Kate Chisholm gets nod for coal talks

DEAL-MAK­ING AWARD

National Post (National Edition) - - FINANCIAL POST - JIM MIDDLEMISS

Kate Chisholm has seen a fair share of deals over her nearly 30-year ca­reer as a lawyer, and she knows that deal­mak­ing comes in all shapes and sizes.

In fact, it’s not al­ways the merger and ac­qui­si­tion deal with the most ze­ros that has the big­gest im­pact on a com­pany, says the se­nior vi­cepres­i­dent, le­gal and ex­ter­nal re­la­tions, at Cap­i­tal Power Corp.

That was the case in the deal that made her the re­cip­i­ent of the 2017 WCGCA deal-mak­ing award. Chisholm was ac­knowl­edged for her work in ne­go­ti­at­ing a $734-mil­lion com­pen­sa­tion agree­ment with the Al­berta gov­ern­ment over its plan to phase out coal-gen­er­ated elec­tric­ity by 2030.

Ed­mon­ton-based Cap­i­tal Power, a growth-ori­ented North Amer­i­can power pro­ducer, de­vel­ops, ac­quires and op­er­ates power gen­er­a­tion in­volv­ing a va­ri­ety of en­ergy sources. In 2009, the com­pany, which now owns more than 4,500 megawatts of power gen­er­a­tion at 24 fa­cil­i­ties, was spun out of Ep­cor Util­i­ties Inc., the City of Ed­mon­ton’s power com­pany.

Chisholm says the Al­berta gov­ern­ment’s de­ci­sion to scrap coal-fired power gen­er­a­tion would have “stranded” bil­lions of dol­lars in cap­i­tal in­vest­ment that power com­pa­nies had made there.

“This was go­ing to wipe out a lot of our share­hold­ers’ in­vested cap­i­tal,” she says. The com­pany’s stock price be­came “very vo­latile,” set­ting up for some tough ne­go­ti­a­tions.

It didn’t help that at the time of the Novem­ber 2015 an­nounce­ment, the newly elected NDP gov­ern­ment was still get­ting its feet un­der it. It was grap­pling with fi­nan­cial mar­kets and un­der­stand­ing the com­plex­ity of the elec­tric­ity mar­kets and the im­pact of elim­i­nat­ing coal.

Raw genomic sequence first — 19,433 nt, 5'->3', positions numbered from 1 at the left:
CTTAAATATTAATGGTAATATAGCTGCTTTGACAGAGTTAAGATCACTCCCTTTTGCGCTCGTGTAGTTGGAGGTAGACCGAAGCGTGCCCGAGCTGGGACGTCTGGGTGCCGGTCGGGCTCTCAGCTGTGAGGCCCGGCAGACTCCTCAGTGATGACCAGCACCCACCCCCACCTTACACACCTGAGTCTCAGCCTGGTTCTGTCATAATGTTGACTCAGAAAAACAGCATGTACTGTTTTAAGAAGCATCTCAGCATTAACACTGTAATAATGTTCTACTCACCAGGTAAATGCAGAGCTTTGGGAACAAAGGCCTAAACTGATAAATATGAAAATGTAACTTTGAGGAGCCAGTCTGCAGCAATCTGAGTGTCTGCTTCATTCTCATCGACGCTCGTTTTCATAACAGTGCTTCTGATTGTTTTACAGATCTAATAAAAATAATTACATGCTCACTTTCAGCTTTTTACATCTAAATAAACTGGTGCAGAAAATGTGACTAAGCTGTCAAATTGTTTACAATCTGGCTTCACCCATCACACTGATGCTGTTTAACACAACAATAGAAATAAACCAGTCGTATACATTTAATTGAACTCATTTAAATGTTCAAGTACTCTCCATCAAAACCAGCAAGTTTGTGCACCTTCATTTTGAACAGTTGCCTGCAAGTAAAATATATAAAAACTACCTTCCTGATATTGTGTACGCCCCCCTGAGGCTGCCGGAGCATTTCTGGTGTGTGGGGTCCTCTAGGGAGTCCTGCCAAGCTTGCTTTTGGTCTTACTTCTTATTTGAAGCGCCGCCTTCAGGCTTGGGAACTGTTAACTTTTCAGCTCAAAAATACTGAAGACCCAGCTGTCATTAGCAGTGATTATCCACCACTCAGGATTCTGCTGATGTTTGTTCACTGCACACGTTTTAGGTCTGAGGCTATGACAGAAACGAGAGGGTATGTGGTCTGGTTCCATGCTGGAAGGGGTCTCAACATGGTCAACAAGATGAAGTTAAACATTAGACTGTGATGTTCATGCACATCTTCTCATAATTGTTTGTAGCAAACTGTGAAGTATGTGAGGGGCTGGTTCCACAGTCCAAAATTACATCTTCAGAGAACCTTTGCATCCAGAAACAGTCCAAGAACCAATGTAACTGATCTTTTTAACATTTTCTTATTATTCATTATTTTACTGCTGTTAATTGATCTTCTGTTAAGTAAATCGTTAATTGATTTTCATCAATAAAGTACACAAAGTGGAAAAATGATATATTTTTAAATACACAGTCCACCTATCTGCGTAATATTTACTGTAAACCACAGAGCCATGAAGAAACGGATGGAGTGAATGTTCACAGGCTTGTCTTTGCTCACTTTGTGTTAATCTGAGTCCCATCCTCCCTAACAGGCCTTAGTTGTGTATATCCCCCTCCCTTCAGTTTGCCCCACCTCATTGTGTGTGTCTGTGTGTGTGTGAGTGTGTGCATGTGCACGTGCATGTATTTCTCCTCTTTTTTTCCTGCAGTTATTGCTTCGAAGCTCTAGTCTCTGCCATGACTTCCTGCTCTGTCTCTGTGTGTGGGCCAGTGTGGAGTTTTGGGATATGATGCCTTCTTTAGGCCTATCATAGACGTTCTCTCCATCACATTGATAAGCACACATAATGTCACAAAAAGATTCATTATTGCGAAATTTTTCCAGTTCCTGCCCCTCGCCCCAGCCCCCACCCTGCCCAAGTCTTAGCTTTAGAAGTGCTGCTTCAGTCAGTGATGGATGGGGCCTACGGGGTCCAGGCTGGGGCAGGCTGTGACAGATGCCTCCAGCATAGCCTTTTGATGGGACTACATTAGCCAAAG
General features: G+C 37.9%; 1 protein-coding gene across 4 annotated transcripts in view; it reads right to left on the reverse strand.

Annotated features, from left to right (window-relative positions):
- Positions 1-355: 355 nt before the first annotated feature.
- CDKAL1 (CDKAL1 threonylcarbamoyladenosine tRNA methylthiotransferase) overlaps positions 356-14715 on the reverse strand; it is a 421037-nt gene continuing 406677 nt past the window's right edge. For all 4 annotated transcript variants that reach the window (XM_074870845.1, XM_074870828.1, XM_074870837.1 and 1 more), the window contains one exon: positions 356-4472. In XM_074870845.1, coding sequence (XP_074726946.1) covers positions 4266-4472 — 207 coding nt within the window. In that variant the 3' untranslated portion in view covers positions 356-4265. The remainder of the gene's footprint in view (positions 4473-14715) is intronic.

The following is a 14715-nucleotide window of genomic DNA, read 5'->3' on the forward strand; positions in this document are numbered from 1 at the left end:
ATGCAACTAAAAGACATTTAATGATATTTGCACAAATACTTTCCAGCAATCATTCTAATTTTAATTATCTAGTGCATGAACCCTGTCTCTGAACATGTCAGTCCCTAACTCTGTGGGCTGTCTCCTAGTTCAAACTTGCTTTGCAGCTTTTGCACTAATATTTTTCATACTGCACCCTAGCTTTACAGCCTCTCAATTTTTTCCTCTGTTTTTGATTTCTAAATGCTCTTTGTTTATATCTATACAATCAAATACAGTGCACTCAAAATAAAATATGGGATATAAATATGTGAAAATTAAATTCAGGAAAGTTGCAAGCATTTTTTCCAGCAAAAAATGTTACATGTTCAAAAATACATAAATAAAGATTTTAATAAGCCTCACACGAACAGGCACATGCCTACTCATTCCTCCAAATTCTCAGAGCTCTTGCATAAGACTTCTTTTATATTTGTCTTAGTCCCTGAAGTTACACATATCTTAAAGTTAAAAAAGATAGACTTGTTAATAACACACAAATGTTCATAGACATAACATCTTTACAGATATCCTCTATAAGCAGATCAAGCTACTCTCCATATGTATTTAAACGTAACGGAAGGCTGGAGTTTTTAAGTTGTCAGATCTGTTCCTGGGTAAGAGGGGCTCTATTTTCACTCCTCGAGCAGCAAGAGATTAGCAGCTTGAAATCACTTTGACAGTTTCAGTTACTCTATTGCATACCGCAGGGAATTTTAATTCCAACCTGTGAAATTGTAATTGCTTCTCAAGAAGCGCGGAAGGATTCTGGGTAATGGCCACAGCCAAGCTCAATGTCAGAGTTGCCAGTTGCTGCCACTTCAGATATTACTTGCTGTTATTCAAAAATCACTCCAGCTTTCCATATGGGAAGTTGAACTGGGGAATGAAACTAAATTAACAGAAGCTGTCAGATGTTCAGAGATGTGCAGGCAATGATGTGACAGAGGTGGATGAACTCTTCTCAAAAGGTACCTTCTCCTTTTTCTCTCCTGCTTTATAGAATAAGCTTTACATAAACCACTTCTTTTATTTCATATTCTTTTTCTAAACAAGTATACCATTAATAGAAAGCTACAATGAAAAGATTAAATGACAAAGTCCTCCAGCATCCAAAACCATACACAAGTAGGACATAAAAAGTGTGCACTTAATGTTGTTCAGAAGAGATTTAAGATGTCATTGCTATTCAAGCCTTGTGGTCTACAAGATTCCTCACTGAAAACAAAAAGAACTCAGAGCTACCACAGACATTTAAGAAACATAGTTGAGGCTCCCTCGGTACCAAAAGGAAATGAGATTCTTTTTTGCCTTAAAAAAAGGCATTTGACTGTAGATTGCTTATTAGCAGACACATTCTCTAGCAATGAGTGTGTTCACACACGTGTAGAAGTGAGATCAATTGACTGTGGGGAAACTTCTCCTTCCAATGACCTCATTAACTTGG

Adding to the prob­lem was a law­suit the gov­ern­ment had brought against a num­ber of power pro­duc­ers, in­clud­ing Cap­i­tal Power. It tar­geted firms that had ex­er­cised clauses in their power-pur­chase agree­ments al­low­ing them to walk away from deals to buy elec­tric­ity from coal­fired fa­cil­i­ties that had be­come un­prof­itable un­der the new reg­u­la­tory regime.

Al­berta was Cap­i­tal Power’s core mar­ket; much of the prov­ince’s power comes from coal. “There isn’t a hospi­tal, school or any­thing that isn’t re­liant on coal,” Chisholm says.

That led to ne­go­ti­a­tions, which lasted al­most a year, be­tween the gov­ern­ment and power pro­duc­ers; Chisholm led Cap­i­tal Power’s ne­go­ti­at­ing team. She says the en­vi­ron­ment was much dif­fer­ent than a typ­i­cal M&A deal. “If a deal falls apart, both par­ties walk away and there is no dam­age. There was no walk­ing away from this.”

And, “we were ne­go­ti­at­ing un­der a mi­cro­scope,” she says of the pub­lic at­ten­tion on the deal.

The ne­go­ti­a­tions were in­tense; one of Cap­i­tal Power’s ob­jec­tives was to set­tle the prov­ince’s law­suit as part of the com­pen­sa­tion deal.

The big­gest chal­lenge in such ne­go­ti­a­tions, she says, is that “ev­ery­one per­ceives there would be a win­ner and a loser. The art is turn­ing it around so that it be­comes a win-win.”

That means find­ing com­mon ground. “You re­ally have to talk through what are peo­ple’s fun­da­men­tal ob­jec­tives,” and thereby build trust.

Al­berta achieved its car­bon emis­sion re­duc­tion num­bers, while the pro­duc­ers that agreed to set­tle their claims will be paid from a car­bon tax be­ing im­ple­mented as part of the gov­ern­ment’s Climate Lead­er­ship Plan. Cap­i­tal Power will re­ceive an­nual pay­ments of $52.4 mil­lion for 14 years, and it agreed to con­tinue to par­tic­i­pate in Al­berta’s elec­tric­ity mar­ket.

At the time of the deal, Cap­i­tal Power CEO Brian Vaasjo said in a state­ment that “the set­tle­ment is rea­son­able be­cause it re­pays share­hold­ers for the strand­ing of cap­i­tal due to the 2030 trun­ca­tion of coal emis­sions, while also rec­og­niz­ing the po­ten­tial for ex­tend­ing the eco­nomic lives of cer­tain fa­cil­i­ties through con­ver­sion to nat­u­ral gas.”

He added, “the prov­ince com­mit­ted to im­ple­ment its Climate Lead­er­ship Plan in a way that would be fair to com­mu­ni­ties, com­pa­nies and work­ers, and avoid un­nec­es­sar­ily strand­ing cap­i­tal. To­day’s agree­ment ful­fils that prom­ise to our share­hold­ers.”

Fi­nal­ists in the deal mak­ing cat­e­gory in­cluded: M. Joanna Cameron, vi­cepres­i­dent, le­gal and gen­eral coun­sel of NexGen En­ergy, Ltd.; Ran­dall C. Chatwin, vice-pres­i­dent and as­sis­tant gen­eral coun­sel of Gold­corp Inc.; Deepk Hun­dal, vi­cepres­i­dent, gen­eral coun­sel and cor­po­rate sec­re­tary, Ero Cop­per Corp.; Ke­van King, se­nior vice-pres­i­dent and gen­eral coun­sel, Vere­sen Inc.; and Dar­ren J. Watt, se­nior vice-pres­i­dent, gen­eral coun­sel and cor­po­rate sec­re­tary, Ritchie Bros. Auc­tion­eers Inc.

Clarke Barnes of Fasken Martineau Du­Moulin and Kate Chisholm, QC, se­nior vice-pres­i­dent, le­gal, Cap­i­tal Power Corp., this year’s Deal-Mak­ing Award win­ner.

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